The letter enumerates the challenges that U.S. power must address, noting that the ouster of the Taliban in Afghanistan was “an essential first step” and that “an overwhelming military coalition (is) now ready to end the threat of Saddam Hussein’s regime in Iraq.”
“Removing Saddam is but the first step toward reconstructing a decent government in Iraq and carrying out your strategic vision for the Middle East. Other rogue states remain a major problem. Indeed we now confront the two-war scenario: Even as we deploy forces for war against Iraq, North Korea has abrogated its agreement to terminate its nuclear weapons development and threatens war if it is not appeased. The third member of the ‘axis of evil,’ Iran, has likewise stepped up its nuclear efforts.”
It notes that the stabilization of Afghanistan remains to be secured, while “the war is also carrying U.S. troops across the border into Pakistan.” In addition, Washington has committed itself “to a long-term military presence in Central Asia,” while attacks in Bali and in the Philippines “show how this war has spread to Southeast Asia.”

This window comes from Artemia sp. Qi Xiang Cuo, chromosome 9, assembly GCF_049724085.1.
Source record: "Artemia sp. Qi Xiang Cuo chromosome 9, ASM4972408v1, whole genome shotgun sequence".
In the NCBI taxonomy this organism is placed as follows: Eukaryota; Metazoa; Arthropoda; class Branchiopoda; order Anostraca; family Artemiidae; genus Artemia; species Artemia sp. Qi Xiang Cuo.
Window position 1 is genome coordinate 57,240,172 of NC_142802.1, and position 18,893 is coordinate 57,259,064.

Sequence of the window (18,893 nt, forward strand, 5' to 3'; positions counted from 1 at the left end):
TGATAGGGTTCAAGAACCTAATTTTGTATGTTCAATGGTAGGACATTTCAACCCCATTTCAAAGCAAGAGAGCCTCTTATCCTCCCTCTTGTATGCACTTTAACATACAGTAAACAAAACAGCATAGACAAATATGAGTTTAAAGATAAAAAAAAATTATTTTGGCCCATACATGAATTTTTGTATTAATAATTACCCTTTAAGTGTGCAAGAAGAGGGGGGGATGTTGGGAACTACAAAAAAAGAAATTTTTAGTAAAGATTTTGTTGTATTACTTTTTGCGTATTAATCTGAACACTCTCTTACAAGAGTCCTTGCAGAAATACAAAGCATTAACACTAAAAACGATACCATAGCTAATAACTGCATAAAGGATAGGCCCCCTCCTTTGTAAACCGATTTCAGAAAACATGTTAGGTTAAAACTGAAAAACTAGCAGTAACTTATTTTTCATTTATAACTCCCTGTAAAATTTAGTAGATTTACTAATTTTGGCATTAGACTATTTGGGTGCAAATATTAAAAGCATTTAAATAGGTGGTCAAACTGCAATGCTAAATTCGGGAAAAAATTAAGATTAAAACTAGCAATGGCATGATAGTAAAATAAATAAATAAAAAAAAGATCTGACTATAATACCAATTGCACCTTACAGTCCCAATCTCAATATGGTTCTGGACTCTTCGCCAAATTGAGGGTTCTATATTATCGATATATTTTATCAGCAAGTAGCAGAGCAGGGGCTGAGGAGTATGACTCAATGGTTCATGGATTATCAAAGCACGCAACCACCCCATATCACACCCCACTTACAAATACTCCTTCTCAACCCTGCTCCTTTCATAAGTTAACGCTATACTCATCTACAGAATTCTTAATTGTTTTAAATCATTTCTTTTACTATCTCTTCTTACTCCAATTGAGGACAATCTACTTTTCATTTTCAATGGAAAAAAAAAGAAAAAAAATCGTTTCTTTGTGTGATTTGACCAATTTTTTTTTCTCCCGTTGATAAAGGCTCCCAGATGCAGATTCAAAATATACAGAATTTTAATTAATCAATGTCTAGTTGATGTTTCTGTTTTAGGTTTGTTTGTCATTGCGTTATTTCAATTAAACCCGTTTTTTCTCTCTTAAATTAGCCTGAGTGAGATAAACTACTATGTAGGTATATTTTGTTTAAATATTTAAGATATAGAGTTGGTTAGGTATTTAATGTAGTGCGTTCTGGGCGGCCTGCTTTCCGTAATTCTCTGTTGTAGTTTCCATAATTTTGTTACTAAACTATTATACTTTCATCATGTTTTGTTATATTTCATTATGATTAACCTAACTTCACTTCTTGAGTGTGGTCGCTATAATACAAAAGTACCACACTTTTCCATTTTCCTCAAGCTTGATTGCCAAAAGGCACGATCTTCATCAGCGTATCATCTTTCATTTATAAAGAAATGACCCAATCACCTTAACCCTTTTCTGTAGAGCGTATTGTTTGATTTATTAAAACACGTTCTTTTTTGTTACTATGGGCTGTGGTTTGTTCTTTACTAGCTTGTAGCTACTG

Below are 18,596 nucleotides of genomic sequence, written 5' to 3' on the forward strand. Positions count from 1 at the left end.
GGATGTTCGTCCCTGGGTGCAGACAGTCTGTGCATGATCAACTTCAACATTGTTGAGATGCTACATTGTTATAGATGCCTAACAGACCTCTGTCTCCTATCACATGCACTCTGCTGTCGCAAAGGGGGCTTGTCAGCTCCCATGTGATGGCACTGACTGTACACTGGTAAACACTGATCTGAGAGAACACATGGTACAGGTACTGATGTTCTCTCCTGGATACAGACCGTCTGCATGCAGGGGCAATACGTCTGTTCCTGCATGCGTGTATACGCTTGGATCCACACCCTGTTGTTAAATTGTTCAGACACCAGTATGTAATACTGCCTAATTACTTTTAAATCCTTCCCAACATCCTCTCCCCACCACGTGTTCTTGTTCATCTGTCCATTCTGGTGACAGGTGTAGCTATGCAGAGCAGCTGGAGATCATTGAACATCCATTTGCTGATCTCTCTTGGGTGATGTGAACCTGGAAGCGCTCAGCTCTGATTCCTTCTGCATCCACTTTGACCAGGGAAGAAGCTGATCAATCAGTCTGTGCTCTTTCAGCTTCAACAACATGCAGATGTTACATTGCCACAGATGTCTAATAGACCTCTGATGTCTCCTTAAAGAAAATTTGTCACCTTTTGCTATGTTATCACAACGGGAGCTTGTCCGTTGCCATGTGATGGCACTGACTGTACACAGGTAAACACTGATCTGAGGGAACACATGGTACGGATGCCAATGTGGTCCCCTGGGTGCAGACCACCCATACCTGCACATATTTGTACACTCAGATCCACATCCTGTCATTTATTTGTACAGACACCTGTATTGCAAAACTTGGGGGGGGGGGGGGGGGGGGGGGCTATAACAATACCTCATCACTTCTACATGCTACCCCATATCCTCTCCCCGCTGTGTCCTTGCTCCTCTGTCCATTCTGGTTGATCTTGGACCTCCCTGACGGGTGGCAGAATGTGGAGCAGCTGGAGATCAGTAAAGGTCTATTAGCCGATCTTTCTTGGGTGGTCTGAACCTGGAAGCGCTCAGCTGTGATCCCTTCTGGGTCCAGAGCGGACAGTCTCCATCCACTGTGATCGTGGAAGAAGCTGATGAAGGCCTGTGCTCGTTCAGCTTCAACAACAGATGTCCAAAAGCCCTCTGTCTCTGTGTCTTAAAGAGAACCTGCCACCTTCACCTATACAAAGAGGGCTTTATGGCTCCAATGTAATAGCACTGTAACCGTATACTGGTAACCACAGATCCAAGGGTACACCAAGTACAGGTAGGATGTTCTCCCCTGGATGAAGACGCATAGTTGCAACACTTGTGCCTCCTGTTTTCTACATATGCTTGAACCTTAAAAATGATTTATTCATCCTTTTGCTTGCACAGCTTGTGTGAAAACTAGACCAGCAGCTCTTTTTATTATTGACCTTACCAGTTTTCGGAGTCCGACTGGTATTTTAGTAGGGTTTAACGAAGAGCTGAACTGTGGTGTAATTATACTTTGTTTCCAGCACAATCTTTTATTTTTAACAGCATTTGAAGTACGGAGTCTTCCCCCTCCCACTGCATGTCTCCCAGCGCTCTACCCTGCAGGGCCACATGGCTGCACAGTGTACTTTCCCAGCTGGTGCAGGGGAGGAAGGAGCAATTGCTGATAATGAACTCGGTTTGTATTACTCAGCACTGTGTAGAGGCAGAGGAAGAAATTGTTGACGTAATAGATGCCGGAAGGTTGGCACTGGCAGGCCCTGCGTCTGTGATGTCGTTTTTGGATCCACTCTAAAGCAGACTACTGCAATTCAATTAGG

The letter to President Bush goes on to note that “In East Asia, China, as your own administration says, is ‘pursuing advanced military capabilities that can threaten its neighbors’–our democratic allies–and derail its own internal political and economic modernization. With U.S. troops stretched as they are, it is a serious question of whether we could respond adequately to a Korean crisis or a sudden confrontation in the Taiwan Strait.”
“In sum, there is an increasingly dangerous gap between our strategic ends and our military means, and the Bush Doctrine cannot be carried out effectively without a larger military force,” it asserts.
In addition to Kristol, Decter, Podhoretz, and Kagan, other signers included several neoconservative academics, including Kagan’s father, Donald, and Eliot Cohen, whose most recent book, Supreme Command, was reportedly at the top of Bush’s reading list this summer; former senior Lockheed executives Thomas Donnelly and Bruce Jackson; former CIA director R. James Woolsey; a number of AEI associates; the head of the Committee for the Liberation of Iraq, Randy Scheunemann; former Defense Secretary and Carlyle Group director, Frank Carlucci; Christian Right activist Gary Bauer; Center for Security Policy chief Frank Gaffney; and Chris Williams, described by the Weekly Standard as Rumsfeld’s “right-hand man” during his first year at the Pentagon.